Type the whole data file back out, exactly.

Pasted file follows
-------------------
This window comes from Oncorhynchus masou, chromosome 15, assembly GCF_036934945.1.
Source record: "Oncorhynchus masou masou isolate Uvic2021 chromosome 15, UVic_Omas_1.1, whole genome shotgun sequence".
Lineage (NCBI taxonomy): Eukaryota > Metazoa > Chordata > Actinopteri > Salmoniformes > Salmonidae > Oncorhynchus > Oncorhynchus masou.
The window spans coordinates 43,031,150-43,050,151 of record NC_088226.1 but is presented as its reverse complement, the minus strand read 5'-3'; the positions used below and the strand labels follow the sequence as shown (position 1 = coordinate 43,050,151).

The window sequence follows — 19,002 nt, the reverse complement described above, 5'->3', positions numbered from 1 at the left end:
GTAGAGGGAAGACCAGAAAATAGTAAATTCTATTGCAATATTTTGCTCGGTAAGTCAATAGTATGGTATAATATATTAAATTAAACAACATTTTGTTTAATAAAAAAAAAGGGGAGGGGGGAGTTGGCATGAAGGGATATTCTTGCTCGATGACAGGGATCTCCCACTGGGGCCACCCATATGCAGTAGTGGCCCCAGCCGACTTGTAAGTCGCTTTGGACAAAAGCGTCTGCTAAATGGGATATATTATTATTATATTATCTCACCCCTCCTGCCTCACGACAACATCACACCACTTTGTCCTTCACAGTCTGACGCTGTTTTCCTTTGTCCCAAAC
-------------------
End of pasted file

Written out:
This window comes from Oncorhynchus masou, chromosome 15, assembly GCF_036934945.1.
Source record: "Oncorhynchus masou masou isolate Uvic2021 chromosome 15, UVic_Omas_1.1, whole genome shotgun sequence".
Lineage (NCBI taxonomy): Eukaryota > Metazoa > Chordata > Actinopteri > Salmoniformes > Salmonidae > Oncorhynchus > Oncorhynchus masou.
The window spans coordinates 43,031,150-43,050,151 of record NC_088226.1 but is presented as its reverse complement, the minus strand read 5'-3'; the positions used below and the strand labels follow the sequence as shown (position 1 = coordinate 43,050,151).

The window sequence follows — 19,002 nt, the reverse complement described above, 5'->3', positions numbered from 1 at the left end:
GTAGAGGGAAGACCAGAAAATAGTAAATTCTATTGCAATATTTTGCTCGGTAAGTCAATAGTATGGTATAATATATTAAATTAAACAACATTTTGTTTAATAAAAAAAAAGGGGAGGGGGGAGTTGGCATGAAGGGATATTCTTGCTCGATGACAGGGATCTCCCACTGGGGCCACCCATATGCAGTAGTGGCCCCAGCCGACTTGTAAGTCGCTTTGGACAAAAGCGTCTGCTAAATGGGATATATTATTATTATATTATCTCACCCCTCCTGCCTCACGACAACATCACACCACTTTGTCCTTCACAGTCTGACGCTGTTTTCCTTTGTCCCAAAC